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It may be cold outside but there is plenty of gardening you can do with your feet up inside at this time of year.
Now is the best time to see the overall structure and shape of your garden which means you can assess what you already have and plan on how to improve it.
You don’t have to spend a fortune and your garden can be any size whether in the country or in a town. Have a good look through the seed catalogues for summer flowers
you can grow from scratch and flick through gardening books and manuals for ideas and easy to implement garden tips.
If you’re thinking of growing your own fruit and veg then it’s a great time to plant seeds indoors for some early crops such as lettuces, summer brassicas such as cabbages and cauliflowers, spinach and salad onions.
A job for January is to get seed beds ready and now is also the time to prune currant and gooseberry bushes.
A simple garden solution for January is to bring colour to container evergreens. It’s a
good idea to invest in a basic collection of container evergreens – box, conifer, holly and
bay – that you can customise through the seasons by adding bedding plants around the
base of each bush.
You can create a mix of containers that look great grouped together or scattered through the garden with a variety of colourful plants decorating them such as white cyclamen for winter, lavender blue pansies in spring and white and pink daisies
Another plant great for instant winter-spring colour and perfect for containers, window
boxes and borders is the Primula. The majority bloom in the spring, but they have been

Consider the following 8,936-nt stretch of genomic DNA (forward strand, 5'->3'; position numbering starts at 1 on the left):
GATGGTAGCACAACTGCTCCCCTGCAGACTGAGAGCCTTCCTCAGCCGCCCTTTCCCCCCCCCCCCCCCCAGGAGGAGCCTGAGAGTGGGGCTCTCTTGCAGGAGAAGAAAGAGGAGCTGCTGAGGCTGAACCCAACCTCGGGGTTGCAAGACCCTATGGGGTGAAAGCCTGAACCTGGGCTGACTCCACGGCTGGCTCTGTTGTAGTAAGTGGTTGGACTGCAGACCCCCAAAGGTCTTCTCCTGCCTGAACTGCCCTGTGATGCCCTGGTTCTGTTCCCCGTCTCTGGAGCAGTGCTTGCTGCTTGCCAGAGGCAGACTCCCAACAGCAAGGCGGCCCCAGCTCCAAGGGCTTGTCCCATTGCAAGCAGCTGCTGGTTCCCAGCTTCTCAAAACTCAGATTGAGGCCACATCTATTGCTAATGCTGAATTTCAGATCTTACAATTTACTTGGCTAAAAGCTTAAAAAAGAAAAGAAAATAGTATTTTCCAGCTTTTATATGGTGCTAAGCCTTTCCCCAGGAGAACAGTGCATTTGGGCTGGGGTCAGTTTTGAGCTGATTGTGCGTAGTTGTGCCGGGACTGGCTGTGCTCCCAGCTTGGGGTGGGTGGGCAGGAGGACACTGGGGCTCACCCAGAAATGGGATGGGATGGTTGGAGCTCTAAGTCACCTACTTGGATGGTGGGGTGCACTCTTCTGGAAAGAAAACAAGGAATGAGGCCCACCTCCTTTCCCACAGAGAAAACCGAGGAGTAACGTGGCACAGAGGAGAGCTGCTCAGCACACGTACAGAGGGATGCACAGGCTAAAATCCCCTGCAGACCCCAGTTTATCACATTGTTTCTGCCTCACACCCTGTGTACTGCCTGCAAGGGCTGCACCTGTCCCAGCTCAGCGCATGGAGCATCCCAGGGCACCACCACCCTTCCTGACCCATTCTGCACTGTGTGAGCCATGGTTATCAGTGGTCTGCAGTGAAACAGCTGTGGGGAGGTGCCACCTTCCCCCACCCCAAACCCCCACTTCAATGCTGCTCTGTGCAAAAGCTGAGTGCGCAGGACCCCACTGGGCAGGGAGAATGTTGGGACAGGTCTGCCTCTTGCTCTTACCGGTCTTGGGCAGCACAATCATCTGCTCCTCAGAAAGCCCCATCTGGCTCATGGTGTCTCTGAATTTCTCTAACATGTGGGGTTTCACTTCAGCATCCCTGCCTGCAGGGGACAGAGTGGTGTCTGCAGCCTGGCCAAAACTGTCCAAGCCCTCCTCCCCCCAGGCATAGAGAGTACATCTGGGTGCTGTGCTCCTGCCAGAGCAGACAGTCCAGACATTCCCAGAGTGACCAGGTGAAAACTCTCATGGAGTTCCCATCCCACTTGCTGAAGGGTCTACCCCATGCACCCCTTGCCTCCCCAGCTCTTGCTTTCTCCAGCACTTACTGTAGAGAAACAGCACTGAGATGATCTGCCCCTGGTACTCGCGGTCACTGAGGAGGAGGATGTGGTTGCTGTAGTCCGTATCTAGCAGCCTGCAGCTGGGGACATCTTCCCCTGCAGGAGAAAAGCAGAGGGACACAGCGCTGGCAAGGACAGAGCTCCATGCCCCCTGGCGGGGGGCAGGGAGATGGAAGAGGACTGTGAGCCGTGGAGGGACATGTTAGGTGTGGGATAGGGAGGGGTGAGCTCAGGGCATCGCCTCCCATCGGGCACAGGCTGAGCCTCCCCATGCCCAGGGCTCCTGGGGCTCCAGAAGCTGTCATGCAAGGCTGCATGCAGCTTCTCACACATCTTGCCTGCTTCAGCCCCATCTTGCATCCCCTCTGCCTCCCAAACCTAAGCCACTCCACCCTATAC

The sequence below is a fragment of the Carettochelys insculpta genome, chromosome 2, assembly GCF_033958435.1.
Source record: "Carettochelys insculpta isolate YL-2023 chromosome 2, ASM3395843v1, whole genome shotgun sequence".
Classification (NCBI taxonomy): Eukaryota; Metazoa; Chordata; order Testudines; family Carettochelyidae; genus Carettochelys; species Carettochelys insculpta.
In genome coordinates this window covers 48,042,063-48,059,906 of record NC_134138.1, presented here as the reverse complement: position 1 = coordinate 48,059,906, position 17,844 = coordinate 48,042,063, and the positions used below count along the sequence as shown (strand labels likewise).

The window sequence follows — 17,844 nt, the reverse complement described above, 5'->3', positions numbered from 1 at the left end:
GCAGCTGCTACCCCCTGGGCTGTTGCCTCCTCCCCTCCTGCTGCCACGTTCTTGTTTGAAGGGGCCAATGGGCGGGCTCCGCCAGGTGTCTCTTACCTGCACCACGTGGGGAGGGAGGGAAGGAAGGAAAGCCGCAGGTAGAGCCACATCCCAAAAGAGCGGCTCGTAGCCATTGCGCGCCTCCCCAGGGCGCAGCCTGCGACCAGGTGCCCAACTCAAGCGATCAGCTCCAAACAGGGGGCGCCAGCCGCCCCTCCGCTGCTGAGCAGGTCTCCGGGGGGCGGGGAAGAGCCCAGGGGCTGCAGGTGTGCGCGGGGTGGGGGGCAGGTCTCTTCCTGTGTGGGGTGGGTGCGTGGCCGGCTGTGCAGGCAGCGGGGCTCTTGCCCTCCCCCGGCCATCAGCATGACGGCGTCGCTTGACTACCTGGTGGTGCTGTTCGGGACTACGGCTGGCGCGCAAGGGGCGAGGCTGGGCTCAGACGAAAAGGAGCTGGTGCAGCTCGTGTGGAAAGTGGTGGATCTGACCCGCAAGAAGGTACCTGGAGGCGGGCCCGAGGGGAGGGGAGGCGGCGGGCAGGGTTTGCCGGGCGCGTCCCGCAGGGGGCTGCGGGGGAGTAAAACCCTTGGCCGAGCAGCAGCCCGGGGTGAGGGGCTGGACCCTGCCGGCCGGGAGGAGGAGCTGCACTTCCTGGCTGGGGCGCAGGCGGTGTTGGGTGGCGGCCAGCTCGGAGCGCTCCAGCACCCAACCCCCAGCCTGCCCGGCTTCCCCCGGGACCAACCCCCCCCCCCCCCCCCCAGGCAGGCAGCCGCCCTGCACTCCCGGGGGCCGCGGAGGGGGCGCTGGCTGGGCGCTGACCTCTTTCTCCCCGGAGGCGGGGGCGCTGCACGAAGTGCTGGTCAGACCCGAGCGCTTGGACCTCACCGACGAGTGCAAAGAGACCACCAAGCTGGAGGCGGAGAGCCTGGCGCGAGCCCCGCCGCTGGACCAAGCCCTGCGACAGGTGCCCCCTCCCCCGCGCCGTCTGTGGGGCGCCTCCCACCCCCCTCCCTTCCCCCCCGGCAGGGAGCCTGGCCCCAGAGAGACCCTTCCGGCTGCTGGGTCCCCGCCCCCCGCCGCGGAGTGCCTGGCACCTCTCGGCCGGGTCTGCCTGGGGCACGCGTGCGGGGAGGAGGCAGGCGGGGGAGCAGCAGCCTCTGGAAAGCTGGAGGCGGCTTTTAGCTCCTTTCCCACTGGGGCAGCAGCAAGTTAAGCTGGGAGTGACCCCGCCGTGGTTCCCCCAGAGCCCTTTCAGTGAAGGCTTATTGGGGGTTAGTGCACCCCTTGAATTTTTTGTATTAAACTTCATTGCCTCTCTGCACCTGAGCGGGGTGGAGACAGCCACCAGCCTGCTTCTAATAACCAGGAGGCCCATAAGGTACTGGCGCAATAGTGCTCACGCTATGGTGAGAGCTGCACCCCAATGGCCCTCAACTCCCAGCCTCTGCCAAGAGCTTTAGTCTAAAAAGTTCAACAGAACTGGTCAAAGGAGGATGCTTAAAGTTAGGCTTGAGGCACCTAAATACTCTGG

known to flower through mild winters.
There is a wide range of colours available from bright yellow to pastel reds and blues and they can grow in most soil types and be planted in sun and semi shade. They can be used very effectively in bedding schemes with tulips and other winter-spring bedding plants or planted alone in blocks of colour.
When planting Primula in containers, use multi-purpose compost and ensure that they never dry out – and remember to dead head the plants regularly as this will encourage a
longer flowering period.
January’s garden checklist:
• Clean and oil garden tools
• Scrub pots so they are disease free and don’t infect new plants
• Sharpen secateurs
• Take the lawnmower in to be serviced
• If it snows, shake it off evergreens, hedges and conifers to stop the weight
causing any damage
• Treat timber fences, archways and sheds with wood preservative
• Bring mature shrubs to life by pruning older branches as close to the stem as
• Keep container plants protected from frost and check to see if they need watering
• Remember to put out food and water for birds